Jews have been called “the people of the book.” It was the power of and devotion to the received and unfolding written word that ensured the Jewish people’s unity (and diversity) across almost 2,000 years of exile. But who reads books anymore?
If you are perusing these pages, you probably belong to what has become a somewhat exclusive club – readers. Beginning with the advent of radio, picking up speed with the development of television, then supercharging connectivity while reducing attention spans with the advent of internet and social media, books have, for many people, ceased to be the primary go-to source for entertainment, pastime, learning or self-improvement.
When social media took off, in the early 2000s, most people, experts and us ordinary folks, didn’t really fathom the impact it would have on our society or on our physiology. Now, a few short years later, science is demonstrating that the speed with which images and ideas flash into our senses may be literally changing how our brains work.
It may be safe to say that giant leaps in artificial intelligence just in the last few months will have at least the same breadth of impact on societies and individuals.
Skeptics among us, who have dabbled a little in public interfaces like ChatGPT, have come away gobsmacked by the capabilities we have discovered – which are clearly just the tip of the iceberg. Perhaps the most wondrous (and scary) thing about artificial intelligence is that it may represent the beginning of an exponential, self-sustaining explosion. The Industrial Revolution began less than 300 years ago. Every modern convenience – practically everything we have outside of turnips and animal-skin garments – is a result of that explosive growth in human capability. For better and worse. For all the incredible advancements we have made, the price we are paying appears to be the future of our planet itself. All this in a mere three centuries. Artificial intelligence, even if we do not understand it now, will likely speed up change in ways that make today’s offerings look like the cotton gin.
The written word is just a small part of what artificial intelligence can do. Because it is one of the easier things to access for most laypeople, this component of ChatGPT is the one that most of us have probably played around with. Professors, employers and others are suddenly confronted with uncharted moral territory in dealing with brilliantly written submissions from students, employees and other correspondents, any of which may or may not have been written by human hands and minds. As one professor commented in media recently, what tipped him off to the problem was how dazzling some of the essays he received were.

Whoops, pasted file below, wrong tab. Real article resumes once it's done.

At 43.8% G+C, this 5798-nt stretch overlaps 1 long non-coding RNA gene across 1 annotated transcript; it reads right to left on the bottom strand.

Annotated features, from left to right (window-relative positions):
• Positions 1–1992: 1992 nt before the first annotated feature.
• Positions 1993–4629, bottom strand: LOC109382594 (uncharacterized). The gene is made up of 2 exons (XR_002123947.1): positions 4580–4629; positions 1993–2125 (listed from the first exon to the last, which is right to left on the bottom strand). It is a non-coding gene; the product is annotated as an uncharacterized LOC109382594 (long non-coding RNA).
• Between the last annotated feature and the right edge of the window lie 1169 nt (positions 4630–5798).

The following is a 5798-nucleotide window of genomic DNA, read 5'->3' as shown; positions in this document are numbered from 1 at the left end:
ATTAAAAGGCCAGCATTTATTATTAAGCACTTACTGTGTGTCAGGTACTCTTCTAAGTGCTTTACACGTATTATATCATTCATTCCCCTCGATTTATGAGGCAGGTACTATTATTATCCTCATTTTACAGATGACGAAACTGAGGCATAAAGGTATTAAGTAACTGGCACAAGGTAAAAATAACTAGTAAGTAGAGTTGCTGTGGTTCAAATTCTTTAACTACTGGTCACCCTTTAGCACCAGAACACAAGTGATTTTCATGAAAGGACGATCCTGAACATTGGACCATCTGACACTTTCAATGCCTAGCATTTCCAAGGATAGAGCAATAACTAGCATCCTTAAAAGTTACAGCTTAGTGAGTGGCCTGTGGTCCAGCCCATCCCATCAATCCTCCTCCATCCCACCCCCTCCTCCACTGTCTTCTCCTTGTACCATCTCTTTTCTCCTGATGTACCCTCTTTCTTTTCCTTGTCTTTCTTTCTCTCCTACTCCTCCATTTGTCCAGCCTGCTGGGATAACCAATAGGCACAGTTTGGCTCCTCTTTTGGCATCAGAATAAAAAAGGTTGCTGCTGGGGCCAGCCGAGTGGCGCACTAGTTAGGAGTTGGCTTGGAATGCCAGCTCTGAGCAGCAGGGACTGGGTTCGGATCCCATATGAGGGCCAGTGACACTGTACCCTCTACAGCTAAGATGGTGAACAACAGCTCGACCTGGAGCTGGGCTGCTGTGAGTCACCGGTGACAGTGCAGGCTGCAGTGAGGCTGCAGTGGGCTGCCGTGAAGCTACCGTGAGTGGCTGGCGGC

And the time-saving! Artificial intelligence can write a letter to a recalcitrant employee, a grandparent, an old friend or a government official in a tiny fraction of the time it would take the ordinary person to draft a letter of far lower quality.
But who is going to read all these words?
Already, plenty of people have largely abandoned books. Even Jews, the people of the book, find much to do beyond reading. Just a little microcosm in our own community tells us this. Look at the corners of the Vancouver JCC that are the busiest at any given time. History and stereotypes should suggest that the Isaac Waldman Jewish Public Library would be packed with people from morning to night. It’s got a devoted and steady clientele, do not misunderstand, but, judging by foot traffic, you might think 21st-century Jews would be better known as the “people of the gym,” “the people of the pool” or “the people who gab endlessly in the boardroom.”
The bigger issue is, at some point with the advent of technology that just keeps producing more words, we will reach a tipping point at which there are more “writers” (human or otherwise) than there are readers. If a tree falls in the forest and there is nobody to hear it fall, it has been asked, does it make a sound? If words are put to paper (or screen) and never read, might it be as well if they had never been written at all?
Again: we use words as an example here because that is the field we know best. AI is set to upend almost every facet of our society. It feels like we are at a moment much more significant than that time 20 years ago when we first encountered social media, or 30 years ago, when most of us first ventured onto the World Wide Web. We can only barely fathom the good and bad (and indifferent) changes imminent.